The basic idea is that unpredictable events – called black swans – are the most important factors affecting how the real world changes over time. It is human nature is to deceive ourselves with the idea of cause and effect through stories and hindsight. We like to think that we can track trends, see where we’re going. That the future isn’t an impenetrable fog.

In real life, nothing is predictable. Most of the things that will change our lives over the next 50 years don’t have names yet. Take the financial crisis. A year ago, what would people say if you told them that the low price of oil would be causing problems today? They’d think you were crazy. But it’s exactly what’s happening now. Oil-dependent economies are in trouble now that their product is suddenly worth so little on the market. They were bitten by a black swan, along with the rest of us.

Black swans are disturbing. They bother people, me included. I like to feel like I’m getting somewhere in life. Like I know where I’m going. I want to see the path. I don’t like seeing my progress reversed in my bank account, my learning, or my social life. I’ve accepted that growth in all of these areas is unsteady and noisy in real life. But it’s still annoying.

Games allow us to escape from the black swans. There are no black swans in Albion or Azeroth or Rapture. All threats are predictable and quantifiable, progress is measurable and permanent. We design games this way. Don’t hurt the player unless he really asks for it. Make sure the player knows what he’s receiving and what he needs to do. Draw a glowing line on the floor for him if you need to.

Perhaps this is one reason why people play games. People often say that games are escapist entertainment, but usually don’t say exactly what we’re escaping from. We’re escaping from the black swan.

The Force Unleashed: Buried Awesomeness

I played the X360 version of Star Wars: The Force Unleashed recently. In a phrase, it’s awesomeness buried deep.

One of the coolest abilities in the game is Force Grip. Force Grip allows you to pick up objects and people at a distance and move them anywhere on all three movement axes. The left stick controls the movement of the object on the horizontal plane, the right stick controls the movement of the object along a plane perpendicular to your camera. This means you can pick guys up and knock them into other guys, use big objects to crush people or sweep them aside, and push active environmental hazards around to destroy your enemies.

There is one spot in the game with big lasers on gimbals which you can push around with the force. Push the laser so it passes over your enemy and he burns up. Another level features huge flexible pipes which spout a constant stream of carbonite. Move the pipe so it sprays your enemies and they are frozen into a lump and dropped on the ground.

The whole thing is damn stylish. There’s nothing like picking up a stormtrooper, gently moving him over an open pit, and dropping him straight down. Or grabbing a trio of droids and slamming them into the ceiling, killing them and creating a rain of sparks and shattered glass from the destroyed ceiling lights. You can even pick up Jawas, place them gently in front of you, and punt them like a football.


The sad thing about all this awesomeness is that most people will never see it.

I work with pro game designers who finished the game without ever learning most of the systems. One of them even sat down and decided to spend some time to learn Force Grip. He went into the training mission and just played with Force Grip. He never got it, and eventually gave up. It’s hard. It took me hours and I have years of experience messing around with coordinate systems in 3dsmax.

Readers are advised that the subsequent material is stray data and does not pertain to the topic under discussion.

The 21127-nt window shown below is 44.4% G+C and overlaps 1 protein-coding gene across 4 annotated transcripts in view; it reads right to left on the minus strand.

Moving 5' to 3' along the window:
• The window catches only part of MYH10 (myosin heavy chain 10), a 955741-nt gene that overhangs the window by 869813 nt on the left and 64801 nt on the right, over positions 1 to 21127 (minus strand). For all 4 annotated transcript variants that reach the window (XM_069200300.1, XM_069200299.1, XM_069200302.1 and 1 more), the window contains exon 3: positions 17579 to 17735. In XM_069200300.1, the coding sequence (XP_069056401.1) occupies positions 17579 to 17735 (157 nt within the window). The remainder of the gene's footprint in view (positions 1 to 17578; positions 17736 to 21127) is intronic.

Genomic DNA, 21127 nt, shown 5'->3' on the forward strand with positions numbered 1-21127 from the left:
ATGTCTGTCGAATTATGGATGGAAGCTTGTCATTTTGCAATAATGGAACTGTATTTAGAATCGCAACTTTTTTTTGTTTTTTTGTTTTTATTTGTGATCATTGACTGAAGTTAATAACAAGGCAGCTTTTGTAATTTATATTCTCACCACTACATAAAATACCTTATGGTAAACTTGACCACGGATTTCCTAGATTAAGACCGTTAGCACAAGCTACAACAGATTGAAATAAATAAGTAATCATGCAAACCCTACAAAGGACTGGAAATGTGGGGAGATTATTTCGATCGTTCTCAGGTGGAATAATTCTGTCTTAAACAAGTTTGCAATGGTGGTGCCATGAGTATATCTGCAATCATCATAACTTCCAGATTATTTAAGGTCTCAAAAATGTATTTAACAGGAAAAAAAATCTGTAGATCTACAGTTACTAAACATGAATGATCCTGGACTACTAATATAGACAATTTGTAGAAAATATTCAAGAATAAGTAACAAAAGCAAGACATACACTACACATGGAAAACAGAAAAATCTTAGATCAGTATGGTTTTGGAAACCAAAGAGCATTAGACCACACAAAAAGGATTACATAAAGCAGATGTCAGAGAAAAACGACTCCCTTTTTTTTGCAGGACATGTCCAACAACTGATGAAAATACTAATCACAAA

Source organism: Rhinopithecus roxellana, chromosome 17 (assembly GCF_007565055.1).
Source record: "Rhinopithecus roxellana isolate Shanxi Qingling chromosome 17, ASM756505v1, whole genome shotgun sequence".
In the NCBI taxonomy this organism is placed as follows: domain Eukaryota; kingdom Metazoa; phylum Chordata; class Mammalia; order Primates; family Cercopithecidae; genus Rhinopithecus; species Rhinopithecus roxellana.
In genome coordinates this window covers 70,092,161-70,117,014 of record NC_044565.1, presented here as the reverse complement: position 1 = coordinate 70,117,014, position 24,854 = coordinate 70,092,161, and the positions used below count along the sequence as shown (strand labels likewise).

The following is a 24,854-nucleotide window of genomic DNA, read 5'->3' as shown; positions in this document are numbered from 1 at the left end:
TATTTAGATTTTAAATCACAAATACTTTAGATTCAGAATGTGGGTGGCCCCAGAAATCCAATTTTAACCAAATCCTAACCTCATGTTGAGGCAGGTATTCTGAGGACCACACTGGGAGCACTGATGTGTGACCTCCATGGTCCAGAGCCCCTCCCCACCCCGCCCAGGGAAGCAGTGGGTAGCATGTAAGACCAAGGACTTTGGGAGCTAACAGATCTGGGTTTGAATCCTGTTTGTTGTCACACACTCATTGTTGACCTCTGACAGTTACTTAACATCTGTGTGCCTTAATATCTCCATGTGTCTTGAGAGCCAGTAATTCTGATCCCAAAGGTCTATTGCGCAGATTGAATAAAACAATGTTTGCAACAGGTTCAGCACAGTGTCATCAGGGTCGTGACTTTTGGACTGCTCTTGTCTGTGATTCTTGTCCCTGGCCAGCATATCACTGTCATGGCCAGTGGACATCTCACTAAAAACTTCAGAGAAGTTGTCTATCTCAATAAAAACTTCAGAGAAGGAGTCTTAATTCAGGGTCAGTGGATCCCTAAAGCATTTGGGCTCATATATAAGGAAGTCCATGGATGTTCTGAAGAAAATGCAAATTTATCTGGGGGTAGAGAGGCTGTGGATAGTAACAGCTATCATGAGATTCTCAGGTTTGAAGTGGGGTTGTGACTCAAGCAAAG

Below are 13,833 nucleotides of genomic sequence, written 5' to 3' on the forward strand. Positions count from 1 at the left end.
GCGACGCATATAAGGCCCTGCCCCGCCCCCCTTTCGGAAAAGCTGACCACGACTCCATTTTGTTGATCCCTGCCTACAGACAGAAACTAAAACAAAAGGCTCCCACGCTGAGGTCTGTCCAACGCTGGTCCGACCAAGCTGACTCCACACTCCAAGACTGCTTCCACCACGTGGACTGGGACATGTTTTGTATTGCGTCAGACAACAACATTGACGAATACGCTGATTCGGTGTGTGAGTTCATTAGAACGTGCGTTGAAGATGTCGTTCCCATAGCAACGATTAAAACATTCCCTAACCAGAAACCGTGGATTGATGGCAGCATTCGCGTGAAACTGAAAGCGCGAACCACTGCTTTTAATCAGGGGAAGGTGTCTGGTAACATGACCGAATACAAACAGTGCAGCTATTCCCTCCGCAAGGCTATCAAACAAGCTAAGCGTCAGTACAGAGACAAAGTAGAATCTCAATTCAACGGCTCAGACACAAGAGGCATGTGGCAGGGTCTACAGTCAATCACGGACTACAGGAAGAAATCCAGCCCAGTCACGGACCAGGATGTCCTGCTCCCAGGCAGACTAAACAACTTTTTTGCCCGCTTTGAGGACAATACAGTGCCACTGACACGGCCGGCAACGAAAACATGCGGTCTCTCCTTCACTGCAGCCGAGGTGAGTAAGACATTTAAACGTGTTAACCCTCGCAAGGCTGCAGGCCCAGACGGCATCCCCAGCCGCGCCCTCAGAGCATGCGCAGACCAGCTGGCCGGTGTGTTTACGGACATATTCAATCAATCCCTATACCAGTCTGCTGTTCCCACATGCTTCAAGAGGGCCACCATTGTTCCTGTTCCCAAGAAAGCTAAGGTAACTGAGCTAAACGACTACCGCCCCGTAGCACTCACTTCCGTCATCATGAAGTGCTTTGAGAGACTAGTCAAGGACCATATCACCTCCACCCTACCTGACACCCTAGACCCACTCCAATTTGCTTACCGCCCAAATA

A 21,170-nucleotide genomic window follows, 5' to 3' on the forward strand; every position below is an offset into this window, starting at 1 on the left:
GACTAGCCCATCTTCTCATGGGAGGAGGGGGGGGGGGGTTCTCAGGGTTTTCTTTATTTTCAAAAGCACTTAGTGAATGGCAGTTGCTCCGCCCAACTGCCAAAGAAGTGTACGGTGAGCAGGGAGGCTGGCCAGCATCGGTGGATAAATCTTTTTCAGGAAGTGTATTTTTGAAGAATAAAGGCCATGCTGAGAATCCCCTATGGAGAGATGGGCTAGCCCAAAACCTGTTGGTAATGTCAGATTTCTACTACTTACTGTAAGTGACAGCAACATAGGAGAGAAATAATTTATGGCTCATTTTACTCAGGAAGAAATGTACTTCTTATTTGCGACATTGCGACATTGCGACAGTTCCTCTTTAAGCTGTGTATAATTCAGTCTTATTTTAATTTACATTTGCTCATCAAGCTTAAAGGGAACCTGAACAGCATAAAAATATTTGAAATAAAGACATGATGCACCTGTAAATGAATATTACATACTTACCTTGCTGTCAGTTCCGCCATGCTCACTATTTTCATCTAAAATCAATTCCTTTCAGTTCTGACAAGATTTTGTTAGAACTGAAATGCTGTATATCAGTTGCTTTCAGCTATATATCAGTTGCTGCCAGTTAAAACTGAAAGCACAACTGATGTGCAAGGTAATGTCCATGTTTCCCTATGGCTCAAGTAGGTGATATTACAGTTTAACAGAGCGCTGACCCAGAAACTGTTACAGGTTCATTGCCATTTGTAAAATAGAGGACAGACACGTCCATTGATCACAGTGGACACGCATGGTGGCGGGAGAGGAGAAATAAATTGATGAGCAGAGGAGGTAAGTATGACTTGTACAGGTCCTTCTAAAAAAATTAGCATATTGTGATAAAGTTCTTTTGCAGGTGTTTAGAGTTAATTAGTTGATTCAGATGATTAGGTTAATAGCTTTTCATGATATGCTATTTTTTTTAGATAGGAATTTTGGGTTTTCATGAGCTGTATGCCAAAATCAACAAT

I personally spent 80% of the game dying repeatedly when I would get knocked down and wait for my guy’s ragdoll to settle and for him to do his getting-up animation. Nobody ever mentioned that you can arrest your fall by pressing the jump button while you are falling through the air.

But I only realized that there was a combo system for lightsaber moves when I noticed all the combo control sequences listed in my character upgrade screen.

Train Me, My Master

Having deep, expert-level moves in a game isn’t inherently bad. The problem is when many people finish the game without ever learning to control it properly.

A lot of people probably never learned to use Force Grip at all, and never learned to do things with the lightsaber besides button-mashing.  They basically only played half the game.

The only training the game really gives you are a few on-screen tooltips to tell you how to do basic new moves as you acquire them, and a series of “training missions” which you can optionally activate. The training missions aren’t really effective, though since they’re all basically just simple 20-second challenges inside the same circular room. The tooltips are great, but they only tell you the bare minimum of what you need to know.

The game should have included fun, mandatory training sequences. It should have included an on-screen combo feedback readout. It should have had a default-on optional HUD element that tells you what each of your controls does in the current context, a la Assassin’s Creed.


Difficult Targeting Makes Puppies Cry

Another big quirk of the game is that your Force powers are targeted not by the orientation of your camera, but by the orientation of your character. The advantages are:

-You can change targets instantaneously by moving your character in any direction
-The camera can be fixed during boss battles
-They only had to make animations of your character casting effects forwards.

The disadvantage is a serious lack of precision causing constant mis-targeting and you will often be targeting someone off screen.

But, It’s Actually Pretty Good

Don’t let any of my bitching prevent you from getting the game. Consider this article a guide on how to enjoy Force Unleashed. Read the damn combo descriptions and learn to use the combos as you unlock them. Learn to use Force Grip properly. And for God’s sake, when they knock you down, mash the jump button!

It’s just so sad that most people will never get most of the game. And that’s Too Bad. If you’re making a game, make sure that the majority of the awesome stuff in it is accessible. Otherwise it might as well not be there at all.